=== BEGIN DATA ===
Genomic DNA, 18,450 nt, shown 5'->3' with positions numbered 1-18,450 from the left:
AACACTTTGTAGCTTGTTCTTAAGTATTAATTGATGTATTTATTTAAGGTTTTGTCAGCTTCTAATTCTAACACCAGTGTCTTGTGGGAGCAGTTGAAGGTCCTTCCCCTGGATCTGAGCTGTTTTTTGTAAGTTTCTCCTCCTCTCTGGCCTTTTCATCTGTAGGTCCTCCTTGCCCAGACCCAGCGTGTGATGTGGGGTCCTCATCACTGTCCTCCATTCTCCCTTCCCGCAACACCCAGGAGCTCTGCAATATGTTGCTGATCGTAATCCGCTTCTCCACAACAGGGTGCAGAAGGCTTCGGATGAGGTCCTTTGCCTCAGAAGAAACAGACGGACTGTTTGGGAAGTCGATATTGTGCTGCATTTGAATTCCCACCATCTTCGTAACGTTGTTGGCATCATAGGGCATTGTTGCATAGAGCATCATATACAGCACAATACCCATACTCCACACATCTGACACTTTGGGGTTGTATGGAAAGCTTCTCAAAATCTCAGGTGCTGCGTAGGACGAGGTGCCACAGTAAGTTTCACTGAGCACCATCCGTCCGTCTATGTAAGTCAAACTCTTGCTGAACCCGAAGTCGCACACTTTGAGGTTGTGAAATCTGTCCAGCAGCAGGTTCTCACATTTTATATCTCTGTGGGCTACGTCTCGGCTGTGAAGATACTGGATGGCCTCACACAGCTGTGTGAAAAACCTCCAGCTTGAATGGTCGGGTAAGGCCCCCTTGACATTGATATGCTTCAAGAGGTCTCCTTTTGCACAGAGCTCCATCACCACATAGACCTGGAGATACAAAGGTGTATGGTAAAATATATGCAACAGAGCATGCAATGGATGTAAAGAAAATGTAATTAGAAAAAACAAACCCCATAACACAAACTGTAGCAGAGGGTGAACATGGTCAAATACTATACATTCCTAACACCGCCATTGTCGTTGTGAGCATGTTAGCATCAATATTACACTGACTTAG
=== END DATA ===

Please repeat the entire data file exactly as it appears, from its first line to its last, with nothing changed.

Genomic DNA, 18,450 nt, shown 5'->3' with positions numbered 1-18,450 from the left:
AACACTTTGTAGCTTGTTCTTAAGTATTAATTGATGTATTTATTTAAGGTTTTGTCAGCTTCTAATTCTAACACCAGTGTCTTGTGGGAGCAGTTGAAGGTCCTTCCCCTGGATCTGAGCTGTTTTTTGTAAGTTTCTCCTCCTCTCTGGCCTTTTCATCTGTAGGTCCTCCTTGCCCAGACCCAGCGTGTGATGTGGGGTCCTCATCACTGTCCTCCATTCTCCCTTCCCGCAACACCCAGGAGCTCTGCAATATGTTGCTGATCGTAATCCGCTTCTCCACAACAGGGTGCAGAAGGCTTCGGATGAGGTCCTTTGCCTCAGAAGAAACAGACGGACTGTTTGGGAAGTCGATATTGTGCTGCATTTGAATTCCCACCATCTTCGTAACGTTGTTGGCATCATAGGGCATTGTTGCATAGAGCATCATATACAGCACAATACCCATACTCCACACATCTGACACTTTGGGGTTGTATGGAAAGCTTCTCAAAATCTCAGGTGCTGCGTAGGACGAGGTGCCACAGTAAGTTTCACTGAGCACCATCCGTCCGTCTATGTAAGTCAAACTCTTGCTGAACCCGAAGTCGCACACTTTGAGGTTGTGAAATCTGTCCAGCAGCAGGTTCTCACATTTTATATCTCTGTGGGCTACGTCTCGGCTGTGAAGATACTGGATGGCCTCACACAGCTGTGTGAAAAACCTCCAGCTTGAATGGTCGGGTAAGGCCCCCTTGACATTGATATGCTTCAAGAGGTCTCCTTTTGCACAGAGCTCCATCACCACATAGACCTGGAGATACAAAGGTGTATGGTAAAATATATGCAACAGAGCATGCAATGGATGTAAAGAAAATGTAATTAGAAAAAACAAACCCCATAACACAAACTGTAGCAGAGGGTGAACATGGTCAAATACTATACATTCCTAACACCGCCATTGTCGTTGTGAGCATGTTAGCATCAATATTACACTGACTTAG